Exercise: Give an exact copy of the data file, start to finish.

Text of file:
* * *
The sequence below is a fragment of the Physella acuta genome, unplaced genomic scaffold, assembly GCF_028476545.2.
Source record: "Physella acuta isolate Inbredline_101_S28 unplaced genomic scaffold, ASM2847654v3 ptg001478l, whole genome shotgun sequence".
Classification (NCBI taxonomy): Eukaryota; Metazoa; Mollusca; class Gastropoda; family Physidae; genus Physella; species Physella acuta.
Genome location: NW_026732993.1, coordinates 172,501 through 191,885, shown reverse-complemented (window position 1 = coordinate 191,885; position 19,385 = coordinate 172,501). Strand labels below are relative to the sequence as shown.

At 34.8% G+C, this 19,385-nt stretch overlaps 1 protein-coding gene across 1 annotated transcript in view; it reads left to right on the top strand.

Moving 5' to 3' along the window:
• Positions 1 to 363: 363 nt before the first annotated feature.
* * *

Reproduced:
The sequence below is a fragment of the Physella acuta genome, unplaced genomic scaffold, assembly GCF_028476545.2.
Source record: "Physella acuta isolate Inbredline_101_S28 unplaced genomic scaffold, ASM2847654v3 ptg001478l, whole genome shotgun sequence".
Classification (NCBI taxonomy): Eukaryota; Metazoa; Mollusca; class Gastropoda; family Physidae; genus Physella; species Physella acuta.
Genome location: NW_026732993.1, coordinates 172,501 through 191,885, shown reverse-complemented (window position 1 = coordinate 191,885; position 19,385 = coordinate 172,501). Strand labels below are relative to the sequence as shown.

At 34.8% G+C, this 19,385-nt stretch overlaps 1 protein-coding gene across 1 annotated transcript in view; it reads left to right on the top strand.

Moving 5' to 3' along the window:
• Positions 1 to 363: 363 nt before the first annotated feature.